In a groundbreaking victory upholding the constitutional right to freedom of religion, a New Jersey judge dismissed a slander and defamation lawsuit against a rabbi who told congregants to avoid all contact with a person who was found to be m’sarev b’din by a beis bin.
The plaintiff in the case, which was brought to New Jersey Superior Court in December 2016, had been going through a difficult divorce when he was summoned to a din Torah. The plaintiff ignored the hazmana, prompting the beis din to issue a seruv labeling him as being in contempt of court. Despite the associated sanctions, however, the plaintiff continued to come to shul as before.
Unsure how to interact with a fellow congregant who had been officially classified as m’sarev b’din, members of the shul asked the rav to clarify the halachically appropriate way to handle the situation. The rav advised them that, al pi halacha, they were not permitted to speak to the plaintiff, do business with him or associate with him in any way, and having been given a psak by their Rav, the congregants followed his directive.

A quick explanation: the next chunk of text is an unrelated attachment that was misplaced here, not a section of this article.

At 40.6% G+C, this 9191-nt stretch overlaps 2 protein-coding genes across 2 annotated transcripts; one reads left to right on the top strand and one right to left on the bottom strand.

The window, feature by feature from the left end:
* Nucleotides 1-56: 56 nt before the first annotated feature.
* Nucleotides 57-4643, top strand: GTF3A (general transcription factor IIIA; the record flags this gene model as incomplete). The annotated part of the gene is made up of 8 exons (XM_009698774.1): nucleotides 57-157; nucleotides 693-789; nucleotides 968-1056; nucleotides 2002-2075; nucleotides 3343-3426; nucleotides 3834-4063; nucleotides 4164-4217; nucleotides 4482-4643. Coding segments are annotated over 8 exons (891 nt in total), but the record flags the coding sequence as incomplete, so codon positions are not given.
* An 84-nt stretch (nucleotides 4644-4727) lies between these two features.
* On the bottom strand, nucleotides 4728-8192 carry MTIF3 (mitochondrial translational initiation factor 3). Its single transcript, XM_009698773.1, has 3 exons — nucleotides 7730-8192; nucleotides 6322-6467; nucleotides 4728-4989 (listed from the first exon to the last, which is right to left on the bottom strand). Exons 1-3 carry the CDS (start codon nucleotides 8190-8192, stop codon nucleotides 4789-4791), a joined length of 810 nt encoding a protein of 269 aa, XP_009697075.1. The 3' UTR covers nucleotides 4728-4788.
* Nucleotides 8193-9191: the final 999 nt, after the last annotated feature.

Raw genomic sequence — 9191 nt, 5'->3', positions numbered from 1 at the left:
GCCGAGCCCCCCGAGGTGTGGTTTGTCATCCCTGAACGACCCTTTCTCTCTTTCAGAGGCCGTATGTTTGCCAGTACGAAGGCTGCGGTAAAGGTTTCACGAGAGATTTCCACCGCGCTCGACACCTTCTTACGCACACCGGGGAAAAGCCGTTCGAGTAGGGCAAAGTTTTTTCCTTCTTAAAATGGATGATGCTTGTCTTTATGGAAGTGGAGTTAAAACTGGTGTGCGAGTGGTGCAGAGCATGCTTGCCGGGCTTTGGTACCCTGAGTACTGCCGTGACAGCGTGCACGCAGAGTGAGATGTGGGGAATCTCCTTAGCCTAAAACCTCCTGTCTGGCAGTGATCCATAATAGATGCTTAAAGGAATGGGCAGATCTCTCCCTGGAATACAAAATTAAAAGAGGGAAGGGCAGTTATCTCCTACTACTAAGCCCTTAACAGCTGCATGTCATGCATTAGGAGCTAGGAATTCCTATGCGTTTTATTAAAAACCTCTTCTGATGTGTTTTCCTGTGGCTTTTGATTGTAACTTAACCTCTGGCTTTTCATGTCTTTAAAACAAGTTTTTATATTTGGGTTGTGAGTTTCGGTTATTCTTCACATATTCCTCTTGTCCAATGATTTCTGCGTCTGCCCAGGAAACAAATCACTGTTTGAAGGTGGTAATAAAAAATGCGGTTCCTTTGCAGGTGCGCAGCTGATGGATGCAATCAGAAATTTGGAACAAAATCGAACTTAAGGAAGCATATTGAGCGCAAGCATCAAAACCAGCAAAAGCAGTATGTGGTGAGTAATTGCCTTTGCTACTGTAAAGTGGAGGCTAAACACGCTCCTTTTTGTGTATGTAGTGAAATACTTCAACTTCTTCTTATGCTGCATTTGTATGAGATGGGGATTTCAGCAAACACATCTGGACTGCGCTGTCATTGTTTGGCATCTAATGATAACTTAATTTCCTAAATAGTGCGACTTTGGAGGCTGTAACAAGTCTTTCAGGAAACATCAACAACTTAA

Several years later it was the rav who found himself summoned to legal proceedings as the husband in the divorce case filed suit against him in secular court, charging him with defamation and slander. According to the plaintiff, the rav’s instructions to his congregants had caused him tremendous harm, both personally and professionally. Unsure how to proceed, the rav called the Agudah’s New Jersey office whose legal services division put him in contact with attorney Ronald Coleman, a partner with the firm of Archer & Greiner.
Coleman agreed to represent the rav pro bono and succeeded in convincing the judge that the rav’s actions were protected under the Constitution’s First Amendment. The case was dismissed, affirming an important rule of law allowing rabbonim to carry out their religious duties without fear of retribution and affirming the right of a beis din to issue a seruv, with all of its associated consequences, against a recalcitrant husband.
“We are gratified the judge did not hesitate to address explicitly the important First Amendment issue raised in the claim against the rabbi,” Coleman said. “In reaffirming the rule that secular courts have no jurisdiction over a rav’s conduct as a congregational leader, the court strengthened the rule of law, of which freedom of religion is a pillar under the Constitution.”
“This case does more than affirm a rav’s first amendment right,” said Rabbi Avi Schnall, director of Agudath Israel of America’s New Jersey Region. “It empowers rabbonim to lead their kehilas and batei din to issue a psak without the fear of being litigated.”